Putting the “Up” in Upcycling

By Preeti Mehta

Upcycling is all the rage these days. You may not have heard of it yet, but if you’re an artist, quilter, crafter, or maker of any kind, you may be doing it already!

What is Upcycling? 

So, what is upcycling? And how is it different from recycling? According to Wikipedia, upcycling, also known as creative reuse, is the process of transforming by-products, waste materials, useless, or unwanted products into new materials or products of better quality and environmental value”. Recycling is the breaking down of reusable material (e.g., glass bottles, aluminum cans), prior to manufacturing something new.

Examples of upcycling are plentiful both in our homes and online – from reclaiming and restyling old furniture to artwork made from found objects to animal sculptures made from flip-flops abandoned on the beach. Upcycling extends the life of an old object much more efficiently than recycling does. Recycling is important, but upcycling is better because it is far more energy efficient.  

Why Does it Matter? 

In the consumer-oriented and throw-away culture of today, most things are not built to last. Everything from cars to clothing is typically discarded after a few years of use. Per 2016 World Bank estimates, waste generated per person per day averages 0.74 kilogram, but ranges widely, from 0.11 to 4.54 kilograms, and most of this is in higher-income countries. We also now know that a lot of plastic we think is being recycled actually ends up in landfills. Wouldn’t it be better if the plastic (and other waste) would be reused or repurposed creatively?

Artists have been upcycling for generations. Many of The Gallery@57’s artists reuse fabric, metal, wood, glass, old jewelry, and other items to create stunning art. As Earth Day 2020 approaches, we all should be thinking about how we can extend the life of things we own.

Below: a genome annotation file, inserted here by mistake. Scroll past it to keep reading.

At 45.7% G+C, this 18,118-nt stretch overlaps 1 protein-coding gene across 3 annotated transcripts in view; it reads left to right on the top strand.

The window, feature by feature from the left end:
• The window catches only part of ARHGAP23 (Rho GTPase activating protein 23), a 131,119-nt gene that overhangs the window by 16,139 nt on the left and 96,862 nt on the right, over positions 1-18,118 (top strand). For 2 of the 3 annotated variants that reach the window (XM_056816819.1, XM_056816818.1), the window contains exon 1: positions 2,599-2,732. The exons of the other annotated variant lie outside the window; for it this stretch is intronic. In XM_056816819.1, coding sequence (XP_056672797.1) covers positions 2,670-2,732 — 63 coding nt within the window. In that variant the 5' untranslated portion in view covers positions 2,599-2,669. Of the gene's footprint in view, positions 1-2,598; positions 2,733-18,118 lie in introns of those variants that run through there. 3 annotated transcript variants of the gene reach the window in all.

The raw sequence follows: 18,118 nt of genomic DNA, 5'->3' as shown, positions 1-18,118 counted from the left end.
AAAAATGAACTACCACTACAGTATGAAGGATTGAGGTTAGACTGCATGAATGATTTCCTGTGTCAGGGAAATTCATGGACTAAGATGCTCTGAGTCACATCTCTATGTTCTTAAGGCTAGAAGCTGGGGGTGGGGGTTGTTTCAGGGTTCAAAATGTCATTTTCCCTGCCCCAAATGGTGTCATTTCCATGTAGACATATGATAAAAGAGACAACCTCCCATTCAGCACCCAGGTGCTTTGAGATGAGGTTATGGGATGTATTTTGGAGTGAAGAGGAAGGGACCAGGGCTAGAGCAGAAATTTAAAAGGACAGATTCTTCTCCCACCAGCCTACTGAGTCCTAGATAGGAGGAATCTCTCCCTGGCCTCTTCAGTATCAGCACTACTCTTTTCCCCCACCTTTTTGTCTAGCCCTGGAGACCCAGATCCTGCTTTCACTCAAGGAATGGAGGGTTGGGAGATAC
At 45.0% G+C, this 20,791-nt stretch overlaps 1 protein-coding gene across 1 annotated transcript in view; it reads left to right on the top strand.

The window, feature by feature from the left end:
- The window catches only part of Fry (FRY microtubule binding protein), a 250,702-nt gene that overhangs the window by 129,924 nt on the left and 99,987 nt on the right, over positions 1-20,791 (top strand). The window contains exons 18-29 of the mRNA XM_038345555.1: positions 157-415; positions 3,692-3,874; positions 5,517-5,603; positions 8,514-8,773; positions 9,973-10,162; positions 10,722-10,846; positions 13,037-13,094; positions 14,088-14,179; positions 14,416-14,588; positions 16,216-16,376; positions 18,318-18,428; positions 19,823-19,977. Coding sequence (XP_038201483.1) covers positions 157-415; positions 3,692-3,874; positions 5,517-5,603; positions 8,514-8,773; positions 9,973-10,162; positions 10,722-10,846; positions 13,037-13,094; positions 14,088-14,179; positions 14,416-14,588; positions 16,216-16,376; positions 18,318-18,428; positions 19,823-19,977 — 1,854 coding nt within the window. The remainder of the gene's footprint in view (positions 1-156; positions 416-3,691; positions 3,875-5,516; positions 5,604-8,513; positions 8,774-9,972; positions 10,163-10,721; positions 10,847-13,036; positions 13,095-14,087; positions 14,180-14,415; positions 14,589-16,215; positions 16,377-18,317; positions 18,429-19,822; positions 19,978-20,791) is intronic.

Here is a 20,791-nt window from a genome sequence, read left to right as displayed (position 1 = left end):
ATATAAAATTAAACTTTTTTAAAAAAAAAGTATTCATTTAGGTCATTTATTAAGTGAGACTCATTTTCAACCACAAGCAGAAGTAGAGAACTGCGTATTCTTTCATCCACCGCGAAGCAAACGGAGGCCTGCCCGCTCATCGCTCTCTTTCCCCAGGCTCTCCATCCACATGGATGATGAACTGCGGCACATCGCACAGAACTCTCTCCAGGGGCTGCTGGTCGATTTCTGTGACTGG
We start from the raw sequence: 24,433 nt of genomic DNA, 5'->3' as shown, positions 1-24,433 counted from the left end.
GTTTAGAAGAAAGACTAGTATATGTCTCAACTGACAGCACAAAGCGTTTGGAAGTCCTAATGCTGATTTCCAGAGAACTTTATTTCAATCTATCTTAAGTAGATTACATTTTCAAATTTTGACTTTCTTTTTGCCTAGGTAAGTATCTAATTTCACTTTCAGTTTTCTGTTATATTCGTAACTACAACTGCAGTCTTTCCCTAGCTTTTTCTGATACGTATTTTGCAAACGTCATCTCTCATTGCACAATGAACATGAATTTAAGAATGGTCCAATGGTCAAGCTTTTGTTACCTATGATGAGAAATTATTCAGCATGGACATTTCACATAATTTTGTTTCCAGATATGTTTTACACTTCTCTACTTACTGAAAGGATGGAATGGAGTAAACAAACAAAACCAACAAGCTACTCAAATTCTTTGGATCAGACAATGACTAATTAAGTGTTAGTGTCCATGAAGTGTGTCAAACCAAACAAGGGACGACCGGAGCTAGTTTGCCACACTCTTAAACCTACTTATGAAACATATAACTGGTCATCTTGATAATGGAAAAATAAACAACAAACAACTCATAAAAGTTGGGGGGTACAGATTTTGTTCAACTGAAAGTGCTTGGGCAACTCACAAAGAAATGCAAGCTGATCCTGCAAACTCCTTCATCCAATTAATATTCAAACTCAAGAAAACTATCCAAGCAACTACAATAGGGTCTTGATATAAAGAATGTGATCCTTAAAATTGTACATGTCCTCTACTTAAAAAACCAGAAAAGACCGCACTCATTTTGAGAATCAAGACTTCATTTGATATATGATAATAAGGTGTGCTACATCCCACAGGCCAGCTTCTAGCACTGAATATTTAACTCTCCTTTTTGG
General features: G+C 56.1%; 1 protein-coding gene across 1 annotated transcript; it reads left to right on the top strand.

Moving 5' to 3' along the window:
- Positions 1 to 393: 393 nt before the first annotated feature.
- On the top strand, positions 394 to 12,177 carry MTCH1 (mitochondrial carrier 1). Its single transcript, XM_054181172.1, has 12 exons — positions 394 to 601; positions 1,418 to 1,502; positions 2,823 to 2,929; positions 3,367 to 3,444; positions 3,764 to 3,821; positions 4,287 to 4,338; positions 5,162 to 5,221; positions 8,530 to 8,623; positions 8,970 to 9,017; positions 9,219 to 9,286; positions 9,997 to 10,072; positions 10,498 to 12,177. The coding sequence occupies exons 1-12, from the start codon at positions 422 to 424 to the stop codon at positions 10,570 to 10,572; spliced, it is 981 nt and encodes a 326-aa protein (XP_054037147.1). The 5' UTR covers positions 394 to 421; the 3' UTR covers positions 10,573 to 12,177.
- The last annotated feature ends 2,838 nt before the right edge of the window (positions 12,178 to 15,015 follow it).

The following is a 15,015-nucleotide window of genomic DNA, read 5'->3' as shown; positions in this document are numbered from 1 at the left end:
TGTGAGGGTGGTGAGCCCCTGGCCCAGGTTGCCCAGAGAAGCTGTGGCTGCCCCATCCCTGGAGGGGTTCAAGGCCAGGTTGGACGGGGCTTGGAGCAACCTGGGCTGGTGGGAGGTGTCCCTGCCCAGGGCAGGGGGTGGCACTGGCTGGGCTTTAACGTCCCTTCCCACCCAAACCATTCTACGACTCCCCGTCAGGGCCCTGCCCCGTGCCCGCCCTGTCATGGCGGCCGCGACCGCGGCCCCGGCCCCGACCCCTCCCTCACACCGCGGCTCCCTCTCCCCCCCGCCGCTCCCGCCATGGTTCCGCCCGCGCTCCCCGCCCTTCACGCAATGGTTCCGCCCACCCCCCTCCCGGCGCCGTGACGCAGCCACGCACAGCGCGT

Upcycling and The Gallery@57

  • In these difficult days of COVID-19, artists Debbie Corleto and Janice Doucette have been creating masks out of colorful pieces of fabric, including scraps left over from other projects, to protect family, friends, essential workers, first responders and medical professionals. 
  • Elizabeth Scorcello creates scarves out of old clothing which would otherwise end up in landfill. 
  • Glenn Kruse uses pieces of old license plates to make new signs and wall hangings.
  • Lisa DeCobert makes keepsake boxes out of cigar boxes decoupaged with old jewelry, keys, and other found objects. 
  • Preeti Mehta, proprietor of Premaasi Textiles, sources scarves and necklaces made from vintage silk saris which would otherwise end up in landfill. This scarf is made from two pieces of vintage silk sari fabric. Scrap left over from making the scarves is used to make the necklaces shown below, so there is no waste. 
Photo by House of Wandering Silk

These are just a few examples of upcycling that can be found at The Gallery@57.

What is your favorite example of upcycling?


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